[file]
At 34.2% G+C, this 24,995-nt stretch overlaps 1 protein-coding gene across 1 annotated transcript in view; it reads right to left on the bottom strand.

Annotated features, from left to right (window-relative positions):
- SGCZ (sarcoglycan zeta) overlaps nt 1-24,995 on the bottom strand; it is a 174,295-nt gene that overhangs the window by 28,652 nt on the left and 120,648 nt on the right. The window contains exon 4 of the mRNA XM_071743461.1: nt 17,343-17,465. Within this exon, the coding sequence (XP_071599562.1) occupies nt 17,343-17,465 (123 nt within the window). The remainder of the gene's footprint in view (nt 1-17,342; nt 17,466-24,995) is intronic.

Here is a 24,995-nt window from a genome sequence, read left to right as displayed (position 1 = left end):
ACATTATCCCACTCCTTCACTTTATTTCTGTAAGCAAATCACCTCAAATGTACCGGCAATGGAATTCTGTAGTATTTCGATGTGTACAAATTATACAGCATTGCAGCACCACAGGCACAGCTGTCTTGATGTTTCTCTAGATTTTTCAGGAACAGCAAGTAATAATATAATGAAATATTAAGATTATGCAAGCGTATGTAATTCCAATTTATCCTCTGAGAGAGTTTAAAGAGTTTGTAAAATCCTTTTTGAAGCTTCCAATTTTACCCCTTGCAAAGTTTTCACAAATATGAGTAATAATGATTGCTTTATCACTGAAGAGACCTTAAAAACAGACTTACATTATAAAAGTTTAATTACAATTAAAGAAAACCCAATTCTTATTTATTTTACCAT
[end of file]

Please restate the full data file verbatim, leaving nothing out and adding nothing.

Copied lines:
At 34.2% G+C, this 24,995-nt stretch overlaps 1 protein-coding gene across 1 annotated transcript in view; it reads right to left on the bottom strand.

Annotated features, from left to right (window-relative positions):
- SGCZ (sarcoglycan zeta) overlaps nt 1-24,995 on the bottom strand; it is a 174,295-nt gene that overhangs the window by 28,652 nt on the left and 120,648 nt on the right. The window contains exon 4 of the mRNA XM_071743461.1: nt 17,343-17,465. Within this exon, the coding sequence (XP_071599562.1) occupies nt 17,343-17,465 (123 nt within the window). The remainder of the gene's footprint in view (nt 1-17,342; nt 17,466-24,995) is intronic.

Here is a 24,995-nt window from a genome sequence, read left to right as displayed (position 1 = left end):
ACATTATCCCACTCCTTCACTTTATTTCTGTAAGCAAATCACCTCAAATGTACCGGCAATGGAATTCTGTAGTATTTCGATGTGTACAAATTATACAGCATTGCAGCACCACAGGCACAGCTGTCTTGATGTTTCTCTAGATTTTTCAGGAACAGCAAGTAATAATATAATGAAATATTAAGATTATGCAAGCGTATGTAATTCCAATTTATCCTCTGAGAGAGTTTAAAGAGTTTGTAAAATCCTTTTTGAAGCTTCCAATTTTACCCCTTGCAAAGTTTTCACAAATATGAGTAATAATGATTGCTTTATCACTGAAGAGACCTTAAAAACAGACTTACATTATAAAAGTTTAATTACAATTAAAGAAAACCCAATTCTTATTTATTTTACCAT